The Castle River drains the Castle Wildland Provincial Park area north of Waterton Lakes National Park and empties into the Oldman River Reservoir west of Pincher Creek. This spectacular river is a bull trout haven, and an anglers paradise. Believe it or not, there are locations along the river that are great for cold water scuba diving. Spend a day along the river, or several days while camping in Castle Falls Recreation Area or Castle River Recreation Area.
Access to Lake or RiverDirt-Road, High Clearance Vehicle
Upstream of its confluence with the West Castle branch, the Castle River offers intimate wade-and-walk fly fishing for native cutthroat trout. Downstream of the West Castle confluence, near Castle River Bridge Recreation Area, the fish may be bigger, but so are the crowds. Remember it is catch and release for bull trout, a species at risk found in the river.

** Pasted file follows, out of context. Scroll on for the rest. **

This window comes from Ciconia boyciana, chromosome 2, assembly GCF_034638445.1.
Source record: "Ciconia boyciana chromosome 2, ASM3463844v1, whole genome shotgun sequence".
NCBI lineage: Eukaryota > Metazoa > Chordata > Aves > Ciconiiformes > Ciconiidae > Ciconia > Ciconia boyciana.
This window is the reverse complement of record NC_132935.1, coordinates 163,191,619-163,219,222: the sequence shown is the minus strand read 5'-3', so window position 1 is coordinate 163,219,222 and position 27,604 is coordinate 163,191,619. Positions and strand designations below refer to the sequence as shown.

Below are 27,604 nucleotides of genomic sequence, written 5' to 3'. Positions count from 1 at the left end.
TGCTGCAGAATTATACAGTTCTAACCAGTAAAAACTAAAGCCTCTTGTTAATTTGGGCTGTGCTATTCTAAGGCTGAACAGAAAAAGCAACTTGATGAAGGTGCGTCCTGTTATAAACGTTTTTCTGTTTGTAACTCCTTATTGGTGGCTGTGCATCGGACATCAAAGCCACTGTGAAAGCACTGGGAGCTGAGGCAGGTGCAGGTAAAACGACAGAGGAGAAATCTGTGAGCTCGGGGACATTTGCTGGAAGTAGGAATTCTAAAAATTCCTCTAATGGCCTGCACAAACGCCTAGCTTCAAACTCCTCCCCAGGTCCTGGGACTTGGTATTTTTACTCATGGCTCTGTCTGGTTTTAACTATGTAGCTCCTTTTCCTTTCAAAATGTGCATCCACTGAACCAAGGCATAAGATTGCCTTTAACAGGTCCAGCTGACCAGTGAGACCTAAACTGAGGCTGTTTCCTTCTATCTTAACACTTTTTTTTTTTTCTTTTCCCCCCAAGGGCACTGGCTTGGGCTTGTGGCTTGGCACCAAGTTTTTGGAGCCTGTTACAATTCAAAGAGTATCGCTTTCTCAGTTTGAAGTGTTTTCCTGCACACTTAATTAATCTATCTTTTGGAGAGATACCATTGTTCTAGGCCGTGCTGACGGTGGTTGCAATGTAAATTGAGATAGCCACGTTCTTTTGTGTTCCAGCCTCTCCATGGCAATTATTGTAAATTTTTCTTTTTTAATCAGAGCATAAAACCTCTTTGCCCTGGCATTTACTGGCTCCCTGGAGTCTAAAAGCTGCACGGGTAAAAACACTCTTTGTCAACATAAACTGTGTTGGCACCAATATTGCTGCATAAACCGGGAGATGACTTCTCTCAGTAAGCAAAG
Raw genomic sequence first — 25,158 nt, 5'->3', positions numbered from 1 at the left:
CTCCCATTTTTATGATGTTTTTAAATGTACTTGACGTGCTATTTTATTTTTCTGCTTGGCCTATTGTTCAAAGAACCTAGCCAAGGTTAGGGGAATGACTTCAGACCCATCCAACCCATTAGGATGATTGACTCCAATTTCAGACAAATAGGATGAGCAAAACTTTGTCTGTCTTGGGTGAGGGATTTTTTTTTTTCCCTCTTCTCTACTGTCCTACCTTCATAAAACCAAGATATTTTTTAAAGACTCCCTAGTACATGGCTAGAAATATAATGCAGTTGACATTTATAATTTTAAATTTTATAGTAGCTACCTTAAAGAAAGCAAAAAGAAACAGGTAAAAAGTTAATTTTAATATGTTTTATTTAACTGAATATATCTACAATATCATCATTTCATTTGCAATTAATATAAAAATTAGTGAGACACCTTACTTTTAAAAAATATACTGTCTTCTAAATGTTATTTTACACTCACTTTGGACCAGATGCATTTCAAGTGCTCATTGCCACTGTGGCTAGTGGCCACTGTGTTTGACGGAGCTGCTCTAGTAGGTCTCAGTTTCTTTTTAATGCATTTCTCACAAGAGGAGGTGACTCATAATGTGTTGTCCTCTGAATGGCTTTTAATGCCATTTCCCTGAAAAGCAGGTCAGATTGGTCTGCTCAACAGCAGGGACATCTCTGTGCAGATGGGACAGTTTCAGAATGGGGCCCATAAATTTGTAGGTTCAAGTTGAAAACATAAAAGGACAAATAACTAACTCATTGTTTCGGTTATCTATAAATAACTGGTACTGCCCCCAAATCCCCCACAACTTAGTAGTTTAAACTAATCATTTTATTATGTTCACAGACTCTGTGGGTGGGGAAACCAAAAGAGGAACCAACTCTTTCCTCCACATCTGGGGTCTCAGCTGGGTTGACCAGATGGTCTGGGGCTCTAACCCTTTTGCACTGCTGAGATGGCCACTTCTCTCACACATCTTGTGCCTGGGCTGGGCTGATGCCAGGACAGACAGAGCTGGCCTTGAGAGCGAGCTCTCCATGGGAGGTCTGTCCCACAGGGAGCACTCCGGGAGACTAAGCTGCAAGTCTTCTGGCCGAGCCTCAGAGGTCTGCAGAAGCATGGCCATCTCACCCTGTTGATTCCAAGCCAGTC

A good river for spring kayaking, canoeing, wading, floating, tubing, birding, bird watching, wildlife viewing, fishing, angling, camping, hiking, biking, mountain biking, photography and sketching.
Driving Directions from Nearest Town or Landmark
From Provincial Highway 3, drive south from Burmis on Secondary Highway 507, then south on Secondary Highway 774 to Castle River Bridge Recreation Area. This is the best base point for exploring the river upstream towards Waterton Lakes National Park, or downstream to the Secondary Highway 507 bridge crossing.
Boat Access Locations
Put-in where Secondary Highway 774 crosses the river, just south of Castle River Bridge Provincial Recreation Area. Continue the Class II paddle 7 km north to Castle Falls Recreation Area, a short drive north from Castle River Bridge Recreation Area.
The lower river paddling run starts below the falls at Castle Falls Recreation Area and continues for 20 km of Class II water to the take-out just past the high bridge carrying Secondary Highway 507 across the river.
Fishing Access Highlights
For fishing upstream of Castle River Bridge Recreation Area, follow the Castle River Road, which at a parking area becomes the Castle River Trail.